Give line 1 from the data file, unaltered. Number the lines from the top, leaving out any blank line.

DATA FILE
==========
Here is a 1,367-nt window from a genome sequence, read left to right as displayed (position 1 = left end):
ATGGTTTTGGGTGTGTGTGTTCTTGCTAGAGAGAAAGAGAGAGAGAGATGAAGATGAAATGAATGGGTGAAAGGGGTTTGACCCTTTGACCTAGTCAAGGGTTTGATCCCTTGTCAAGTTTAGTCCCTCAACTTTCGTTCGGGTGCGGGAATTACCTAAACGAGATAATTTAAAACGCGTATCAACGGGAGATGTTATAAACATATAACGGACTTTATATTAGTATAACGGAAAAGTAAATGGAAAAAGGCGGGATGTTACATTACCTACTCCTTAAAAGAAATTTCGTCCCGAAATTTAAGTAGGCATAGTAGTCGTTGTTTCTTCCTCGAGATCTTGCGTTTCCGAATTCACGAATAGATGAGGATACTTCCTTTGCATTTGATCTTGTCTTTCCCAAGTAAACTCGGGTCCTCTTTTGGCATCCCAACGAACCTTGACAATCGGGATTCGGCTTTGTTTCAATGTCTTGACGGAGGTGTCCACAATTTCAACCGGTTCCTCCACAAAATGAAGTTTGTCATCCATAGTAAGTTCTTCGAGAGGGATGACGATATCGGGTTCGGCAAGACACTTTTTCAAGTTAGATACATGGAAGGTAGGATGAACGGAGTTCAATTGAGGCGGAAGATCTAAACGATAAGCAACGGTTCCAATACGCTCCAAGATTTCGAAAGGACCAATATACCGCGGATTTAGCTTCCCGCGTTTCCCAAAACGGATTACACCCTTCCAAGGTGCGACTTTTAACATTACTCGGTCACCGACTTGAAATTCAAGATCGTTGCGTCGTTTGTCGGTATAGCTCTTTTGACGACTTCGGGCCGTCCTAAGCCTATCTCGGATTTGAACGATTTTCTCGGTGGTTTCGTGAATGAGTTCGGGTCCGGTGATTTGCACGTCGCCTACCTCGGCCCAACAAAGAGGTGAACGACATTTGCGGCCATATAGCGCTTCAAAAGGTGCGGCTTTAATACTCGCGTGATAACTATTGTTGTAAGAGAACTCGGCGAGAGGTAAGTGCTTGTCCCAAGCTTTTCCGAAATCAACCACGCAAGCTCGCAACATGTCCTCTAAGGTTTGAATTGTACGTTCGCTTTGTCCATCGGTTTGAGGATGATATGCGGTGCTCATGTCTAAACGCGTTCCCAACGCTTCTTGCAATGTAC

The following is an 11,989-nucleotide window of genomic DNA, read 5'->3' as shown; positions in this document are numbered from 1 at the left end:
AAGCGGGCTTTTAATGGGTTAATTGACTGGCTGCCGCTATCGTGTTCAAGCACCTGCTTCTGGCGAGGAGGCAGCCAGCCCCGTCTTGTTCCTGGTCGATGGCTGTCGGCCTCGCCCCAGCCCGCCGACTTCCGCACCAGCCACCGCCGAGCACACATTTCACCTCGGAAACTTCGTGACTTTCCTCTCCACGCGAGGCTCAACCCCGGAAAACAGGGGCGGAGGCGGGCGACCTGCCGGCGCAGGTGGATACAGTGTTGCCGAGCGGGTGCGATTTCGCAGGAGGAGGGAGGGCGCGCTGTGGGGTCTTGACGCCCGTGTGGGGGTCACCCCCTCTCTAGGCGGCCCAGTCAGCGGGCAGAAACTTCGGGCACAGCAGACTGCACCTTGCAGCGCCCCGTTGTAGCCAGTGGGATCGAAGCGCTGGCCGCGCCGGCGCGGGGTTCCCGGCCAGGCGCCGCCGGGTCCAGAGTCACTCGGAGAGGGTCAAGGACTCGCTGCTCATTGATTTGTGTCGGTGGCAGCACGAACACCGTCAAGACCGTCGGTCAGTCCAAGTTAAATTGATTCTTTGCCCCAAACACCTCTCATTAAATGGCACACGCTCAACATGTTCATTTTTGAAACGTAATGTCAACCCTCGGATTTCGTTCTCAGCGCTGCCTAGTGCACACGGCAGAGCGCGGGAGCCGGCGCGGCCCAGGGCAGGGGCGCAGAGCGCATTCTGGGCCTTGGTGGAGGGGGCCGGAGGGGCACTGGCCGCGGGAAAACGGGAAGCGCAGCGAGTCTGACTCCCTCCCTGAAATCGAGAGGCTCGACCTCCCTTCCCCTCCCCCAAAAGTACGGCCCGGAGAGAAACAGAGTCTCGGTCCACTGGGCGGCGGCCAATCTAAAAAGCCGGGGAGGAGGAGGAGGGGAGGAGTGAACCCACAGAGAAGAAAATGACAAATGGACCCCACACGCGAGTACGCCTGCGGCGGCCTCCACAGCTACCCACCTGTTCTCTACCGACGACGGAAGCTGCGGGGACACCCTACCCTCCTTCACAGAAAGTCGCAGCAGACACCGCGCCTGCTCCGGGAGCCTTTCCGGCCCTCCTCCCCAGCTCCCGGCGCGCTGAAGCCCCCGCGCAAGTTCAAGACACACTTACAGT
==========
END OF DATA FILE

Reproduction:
Here is a 1,367-nt window from a genome sequence, read left to right as displayed (position 1 = left end):